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We know that the portfolio expected return is a weighted sum of the individual assets' expected returns (asset means). We also know that the portfolio variance is a weighted combination of the individual assets' volatilities. More specifically, it's a quadratically weighted functional of the volatilities and covariances/correlations.

Is the portfolio return distribution $\text{P}(Xw)$ likewise some sort of weighted combination of the individual assets' return distributions? where $X\in \mathbb{R}^{n\times k}$ is the multivariate asset returns matrix, and $w\in \mathbb{R}^k$ is the portfolio weight vector whose elements are fractions that sum to 1, making $Xw$ the portfolio's $n\times 1$-shaped return series vector. by "distribution", interested in both the pdf and cdf cases.

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    $\begingroup$ We also know that the portfolio variance is a weighted combination of the individual assets' volatilities. I guess you forgot the covariances... Oh, you did not: More specifically, it's a quadratically weighted functional of the volatilities and covariances/correlations. OK, so you are in conflict with yourself there. $\endgroup$ Dec 4 '20 at 19:07
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As @Martin has pointed out in his answer, of course it is.

Let $X=\sum_{i=1}^N w_ix_i$ denote the return of a portfolio of $N$ assets with multivariate distribution $f(x_1,x_2,\ldots,x_N)$.

The distribution of $X$ may be found by $(N-1)$-fold convolution of the $N$-dimensional distribution $f$. Unfortunately, the integrals are not that easily solved anymore.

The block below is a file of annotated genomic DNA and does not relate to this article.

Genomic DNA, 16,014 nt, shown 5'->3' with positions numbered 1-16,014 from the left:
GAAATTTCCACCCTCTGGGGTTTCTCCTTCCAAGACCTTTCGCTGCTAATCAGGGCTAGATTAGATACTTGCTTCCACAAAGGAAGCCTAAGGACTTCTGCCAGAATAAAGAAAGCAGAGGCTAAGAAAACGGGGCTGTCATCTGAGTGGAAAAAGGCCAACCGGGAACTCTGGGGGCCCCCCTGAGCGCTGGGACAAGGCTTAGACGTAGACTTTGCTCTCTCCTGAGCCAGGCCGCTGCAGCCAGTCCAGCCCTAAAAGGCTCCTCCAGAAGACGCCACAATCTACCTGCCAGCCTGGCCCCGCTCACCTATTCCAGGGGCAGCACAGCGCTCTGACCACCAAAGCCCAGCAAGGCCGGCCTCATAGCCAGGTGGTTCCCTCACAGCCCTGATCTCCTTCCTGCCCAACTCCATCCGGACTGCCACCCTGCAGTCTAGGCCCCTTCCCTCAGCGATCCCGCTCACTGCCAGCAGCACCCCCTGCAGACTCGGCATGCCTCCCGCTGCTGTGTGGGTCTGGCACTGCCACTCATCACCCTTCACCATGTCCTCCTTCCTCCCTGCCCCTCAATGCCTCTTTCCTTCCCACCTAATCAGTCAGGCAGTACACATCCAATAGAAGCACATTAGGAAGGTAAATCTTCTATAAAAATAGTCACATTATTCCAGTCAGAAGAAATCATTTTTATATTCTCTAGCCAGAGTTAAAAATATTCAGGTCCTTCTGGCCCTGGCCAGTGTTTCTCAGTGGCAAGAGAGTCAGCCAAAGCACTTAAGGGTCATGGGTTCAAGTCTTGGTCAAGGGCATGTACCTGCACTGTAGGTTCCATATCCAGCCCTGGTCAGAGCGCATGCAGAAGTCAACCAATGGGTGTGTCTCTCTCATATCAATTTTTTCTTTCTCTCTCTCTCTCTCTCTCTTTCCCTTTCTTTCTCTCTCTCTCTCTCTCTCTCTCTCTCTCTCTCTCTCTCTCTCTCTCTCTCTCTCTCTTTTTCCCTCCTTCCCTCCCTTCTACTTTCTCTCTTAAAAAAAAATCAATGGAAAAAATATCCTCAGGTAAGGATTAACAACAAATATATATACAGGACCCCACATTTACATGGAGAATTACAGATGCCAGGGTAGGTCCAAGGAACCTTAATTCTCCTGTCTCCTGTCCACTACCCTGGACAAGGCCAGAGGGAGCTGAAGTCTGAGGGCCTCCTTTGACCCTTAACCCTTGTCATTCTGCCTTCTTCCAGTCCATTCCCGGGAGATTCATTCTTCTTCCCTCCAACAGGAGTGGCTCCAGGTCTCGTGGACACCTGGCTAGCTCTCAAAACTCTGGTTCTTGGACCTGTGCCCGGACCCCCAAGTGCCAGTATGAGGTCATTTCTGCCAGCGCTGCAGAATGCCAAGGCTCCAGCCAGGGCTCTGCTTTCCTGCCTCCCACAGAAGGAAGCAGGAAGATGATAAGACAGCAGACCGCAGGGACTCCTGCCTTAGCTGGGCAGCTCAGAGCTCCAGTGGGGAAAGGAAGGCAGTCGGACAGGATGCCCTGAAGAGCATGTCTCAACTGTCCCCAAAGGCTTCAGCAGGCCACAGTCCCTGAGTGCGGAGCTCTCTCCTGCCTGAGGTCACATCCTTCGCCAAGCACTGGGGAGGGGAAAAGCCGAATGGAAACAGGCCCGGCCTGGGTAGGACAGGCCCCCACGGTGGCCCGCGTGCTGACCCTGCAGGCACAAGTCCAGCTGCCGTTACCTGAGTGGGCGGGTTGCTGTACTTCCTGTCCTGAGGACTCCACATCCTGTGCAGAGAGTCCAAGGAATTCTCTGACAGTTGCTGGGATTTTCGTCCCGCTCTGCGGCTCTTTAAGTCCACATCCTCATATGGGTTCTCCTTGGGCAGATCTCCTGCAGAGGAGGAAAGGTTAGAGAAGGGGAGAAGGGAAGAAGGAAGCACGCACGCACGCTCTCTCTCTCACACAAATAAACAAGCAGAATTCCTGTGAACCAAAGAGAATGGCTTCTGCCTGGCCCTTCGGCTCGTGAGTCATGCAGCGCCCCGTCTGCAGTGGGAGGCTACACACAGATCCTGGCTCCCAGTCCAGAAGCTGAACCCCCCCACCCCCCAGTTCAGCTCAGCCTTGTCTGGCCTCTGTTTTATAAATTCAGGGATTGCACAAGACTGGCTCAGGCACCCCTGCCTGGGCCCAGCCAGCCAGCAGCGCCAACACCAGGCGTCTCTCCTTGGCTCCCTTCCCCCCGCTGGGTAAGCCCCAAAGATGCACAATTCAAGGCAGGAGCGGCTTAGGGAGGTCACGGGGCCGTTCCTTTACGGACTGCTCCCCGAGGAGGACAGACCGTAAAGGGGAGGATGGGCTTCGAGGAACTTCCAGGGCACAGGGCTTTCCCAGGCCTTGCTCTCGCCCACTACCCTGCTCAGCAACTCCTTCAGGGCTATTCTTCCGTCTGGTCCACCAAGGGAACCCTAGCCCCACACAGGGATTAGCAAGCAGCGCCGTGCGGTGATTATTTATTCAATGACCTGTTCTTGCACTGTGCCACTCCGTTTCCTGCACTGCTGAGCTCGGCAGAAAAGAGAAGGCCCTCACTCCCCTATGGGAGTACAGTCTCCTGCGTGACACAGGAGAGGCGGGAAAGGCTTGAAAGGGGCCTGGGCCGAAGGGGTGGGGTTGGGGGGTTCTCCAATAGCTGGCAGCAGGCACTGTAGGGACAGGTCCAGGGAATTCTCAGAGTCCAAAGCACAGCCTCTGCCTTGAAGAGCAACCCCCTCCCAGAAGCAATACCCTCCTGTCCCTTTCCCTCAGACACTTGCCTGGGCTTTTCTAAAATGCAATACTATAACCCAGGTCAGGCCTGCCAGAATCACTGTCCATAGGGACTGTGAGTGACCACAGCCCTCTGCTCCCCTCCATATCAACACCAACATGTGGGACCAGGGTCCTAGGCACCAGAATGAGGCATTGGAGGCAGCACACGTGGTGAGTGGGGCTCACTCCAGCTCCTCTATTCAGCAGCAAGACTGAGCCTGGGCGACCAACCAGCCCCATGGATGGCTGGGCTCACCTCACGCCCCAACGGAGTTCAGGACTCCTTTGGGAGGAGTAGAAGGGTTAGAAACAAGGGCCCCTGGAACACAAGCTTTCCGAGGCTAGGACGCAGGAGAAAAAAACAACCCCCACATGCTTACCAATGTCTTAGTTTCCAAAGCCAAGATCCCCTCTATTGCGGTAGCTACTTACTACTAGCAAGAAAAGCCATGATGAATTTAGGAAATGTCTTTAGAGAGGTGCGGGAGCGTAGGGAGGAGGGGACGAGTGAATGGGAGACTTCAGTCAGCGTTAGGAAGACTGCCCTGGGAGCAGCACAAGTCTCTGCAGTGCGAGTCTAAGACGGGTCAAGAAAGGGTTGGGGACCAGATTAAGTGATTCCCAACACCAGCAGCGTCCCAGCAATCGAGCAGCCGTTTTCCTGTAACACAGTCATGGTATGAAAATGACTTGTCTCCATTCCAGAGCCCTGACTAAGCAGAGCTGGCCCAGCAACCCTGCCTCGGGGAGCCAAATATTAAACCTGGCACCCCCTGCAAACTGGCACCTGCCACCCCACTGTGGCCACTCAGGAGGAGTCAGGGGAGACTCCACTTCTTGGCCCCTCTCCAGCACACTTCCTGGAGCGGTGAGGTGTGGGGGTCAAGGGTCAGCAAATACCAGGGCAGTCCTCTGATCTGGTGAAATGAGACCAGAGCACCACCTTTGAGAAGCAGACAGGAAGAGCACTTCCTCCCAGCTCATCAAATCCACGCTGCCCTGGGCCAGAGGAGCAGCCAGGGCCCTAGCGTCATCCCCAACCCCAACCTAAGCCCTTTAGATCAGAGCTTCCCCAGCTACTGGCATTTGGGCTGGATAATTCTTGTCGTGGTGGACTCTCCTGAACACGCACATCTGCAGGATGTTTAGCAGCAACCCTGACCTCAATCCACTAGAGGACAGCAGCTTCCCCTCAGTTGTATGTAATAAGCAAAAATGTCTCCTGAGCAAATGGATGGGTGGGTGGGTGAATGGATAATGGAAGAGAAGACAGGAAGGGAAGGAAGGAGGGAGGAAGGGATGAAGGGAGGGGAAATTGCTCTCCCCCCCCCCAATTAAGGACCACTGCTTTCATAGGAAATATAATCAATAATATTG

Another way to solve this is to try and find the characteristic function of your portfolio return. This is usually a bit less complicated and you can then use complex numerical integration to find the distribution - which is nasty in itself as well.

A third way is to simply simulate from your distribution and moment-match a flexible distribution or use some other form of distribution approximation (e.g. kernel methods).

HTH?

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  • $\begingroup$ wish I could see a derivation of a portolio return distribution's characteristic function based on a convolution of Gaussin or t-distributions. let me know if there's a source demonstrating how this can be derived. In the same way that we have formulas for the portfolio expected return and portfolio variance being weighted combinations of their inputs, my question really was trying to draw out a similar formulation of a weighted-pdf/cdf combo $\endgroup$
    – develarist
    Dec 4 '20 at 11:02
  • $\begingroup$ For the multivariate normal, you can directly look it up (en.wikipedia.org/wiki/Multivariate_normal_distribution). The multivariate $t$ distribution is quite complicated (at least for me), but you might be able to find something online, e.g. here csam.or.kr/journal/… $\endgroup$ Dec 4 '20 at 11:10
  • $\begingroup$ alot of the probability genres, like concentration of measure, and convolutions, tend to always assume the marginals are independent though, which is not the case for asset returns. your link included even says "The [characteristic functions] allow us to easily manipulate convolved probability density functions (pdfs) when they represent linear combinations of independent random variables." $\endgroup$
    – develarist
    Dec 4 '20 at 11:13
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    $\begingroup$ For normals, cou can de-correlate the variables using the cholesky matrix. Then, you have loadings on independent RVs. This 'trick' can be applied in various applications. Ultimatively, you always need to know how to disentangle your RVs... $\endgroup$ Dec 4 '20 at 12:08
  • $\begingroup$ is it easy to extract the weight vector from a convolution? for example scipy convolve1d or numpy.convolve (the latter function is restricted to only 2 components) $\endgroup$
    – develarist
    Dec 4 '20 at 12:15

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